Mary E. Bibb

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Mary Elizabeth Bibb (1820 – 1877) was an American-born educator and abolitionist leader. She is considered by some to be the first female black journalist in Canada.[1][2]


The daughter of free black Quaker parents, she was born Mary Elizabeth Miles in Rhode Island around 1820.[3] She studied at the Massachusetts State Normal School in Lexington, graduating in 1843.[3] The principal of that school was Samuel Joseph May, who supported women's rights and education for black people.[1] She was one of the first black woman teachers in North America and taught in schools in Boston, Albany and Cincinnati. She became involved in anti-slavery activities and, in 1847, met Henry Bibb, an escaped slave and abolitionist.[2] She became Bibb's second wife in June the following year.[4]

After the Fugitive Slave Act was passed in 1850, the Bibbs moved to Canada West, settling first in Sandwich and then in Windsor. The couple frequently took fugitives into their home who had arrived in Windsor via the Underground Railroad. In 1851, they began publishing a newspaper called Voice of the Fugitive, the first major newspaper targeted at black Canadians. Mary and Henry Bibb were also part of the leadership of the Refugee Home Society, which helped former slaves settle in Canada, providing them with land and building schools and churches. Mary also taught school, educating both children and adults.[2] In 1851, the Bibbs organized a North American Convention in Toronto on how free black Americans and Canadians should respond to the Fugitive Slave Act. On October 9, 1853, the office of the Voice of the Fugitive newspaper was mysteriously burned to the ground. Mary and Henry tried to revive it, but Henry died suddenly in the summer of 1854 at the age of 39.[4][5]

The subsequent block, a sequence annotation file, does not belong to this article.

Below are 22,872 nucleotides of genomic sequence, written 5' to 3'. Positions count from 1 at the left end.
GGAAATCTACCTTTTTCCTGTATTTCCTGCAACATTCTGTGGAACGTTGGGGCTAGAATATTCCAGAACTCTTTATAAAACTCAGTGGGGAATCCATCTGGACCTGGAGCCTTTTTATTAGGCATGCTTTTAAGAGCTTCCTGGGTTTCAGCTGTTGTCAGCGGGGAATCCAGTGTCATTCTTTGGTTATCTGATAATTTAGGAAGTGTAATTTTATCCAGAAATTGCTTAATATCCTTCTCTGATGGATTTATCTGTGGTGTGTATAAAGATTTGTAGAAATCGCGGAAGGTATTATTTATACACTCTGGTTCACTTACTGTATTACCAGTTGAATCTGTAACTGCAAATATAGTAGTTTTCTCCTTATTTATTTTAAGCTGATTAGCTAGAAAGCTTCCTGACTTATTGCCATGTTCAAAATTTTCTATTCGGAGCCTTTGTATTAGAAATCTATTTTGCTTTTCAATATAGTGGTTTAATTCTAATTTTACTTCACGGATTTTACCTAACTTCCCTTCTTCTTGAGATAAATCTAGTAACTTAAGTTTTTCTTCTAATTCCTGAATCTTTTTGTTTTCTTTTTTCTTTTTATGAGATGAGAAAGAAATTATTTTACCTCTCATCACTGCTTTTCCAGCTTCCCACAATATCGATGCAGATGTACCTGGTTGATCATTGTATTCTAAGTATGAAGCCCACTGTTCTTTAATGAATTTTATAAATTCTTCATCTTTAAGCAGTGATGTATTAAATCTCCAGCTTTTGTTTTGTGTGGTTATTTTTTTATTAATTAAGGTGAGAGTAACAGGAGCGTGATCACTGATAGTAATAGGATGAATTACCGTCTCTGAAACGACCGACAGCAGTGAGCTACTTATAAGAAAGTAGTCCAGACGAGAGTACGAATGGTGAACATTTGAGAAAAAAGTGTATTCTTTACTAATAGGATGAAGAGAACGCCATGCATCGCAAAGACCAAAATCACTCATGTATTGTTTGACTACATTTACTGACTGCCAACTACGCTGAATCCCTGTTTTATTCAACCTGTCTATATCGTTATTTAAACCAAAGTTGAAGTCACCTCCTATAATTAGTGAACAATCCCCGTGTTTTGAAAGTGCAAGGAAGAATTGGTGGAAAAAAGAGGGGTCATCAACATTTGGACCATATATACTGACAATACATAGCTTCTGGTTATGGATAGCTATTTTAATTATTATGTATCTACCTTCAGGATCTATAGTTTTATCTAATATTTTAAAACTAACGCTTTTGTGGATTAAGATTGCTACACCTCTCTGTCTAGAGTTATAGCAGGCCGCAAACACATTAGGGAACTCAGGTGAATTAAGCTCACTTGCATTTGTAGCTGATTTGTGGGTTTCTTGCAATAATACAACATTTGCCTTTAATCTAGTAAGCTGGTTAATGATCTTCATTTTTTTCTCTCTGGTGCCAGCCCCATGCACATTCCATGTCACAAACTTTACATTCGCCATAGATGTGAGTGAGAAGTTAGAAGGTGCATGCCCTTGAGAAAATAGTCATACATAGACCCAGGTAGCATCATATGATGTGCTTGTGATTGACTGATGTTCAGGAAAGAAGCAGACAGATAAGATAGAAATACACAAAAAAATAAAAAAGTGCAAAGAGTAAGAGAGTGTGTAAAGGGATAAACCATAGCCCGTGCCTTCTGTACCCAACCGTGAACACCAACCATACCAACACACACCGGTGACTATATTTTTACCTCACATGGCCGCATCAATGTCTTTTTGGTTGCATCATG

Sometime after 1855, Bibb married Isaac N. Cary. She operated a store in Windsor from 1865 until 1871.[1] After Cary's death, she returned to the US, to Brooklyn, New York, where she died in 1877.[4]


In 2005, Mary and Henry Bibb were declared Persons of National Historic Significance by the Government of Canada.[6]


  1. ^ a b c Bristow, Peggy (1994). We're Rooted Here and They Can't Pull Us Up: Essays in African Canadian Women's History. pp. 143–60. ISBN 0802068812.
  2. ^ a b c Forster, Merna (2014). Canadian Heroines. Volume 3. p. 349. ISBN 1459730879.
  3. ^ a b "Notable Black American Women". Biography in Context. Gale. 2002. Retrieved February 12, 2016.
  4. ^ a b c "Henry and Mary Bibb" (PDF). Harriet Tubman Institute. 2012.
  5. ^ Daniel G. Hill, The Freedom-Seekers: Blacks in Early Canada (Agincourt, ON: Book Society of Canada, 1981), 201–202.
  6. ^ "The Government of Canada commemorates the National Historic Significance of Mary and Henry Bibb". Parks Canada. October 8, 2005.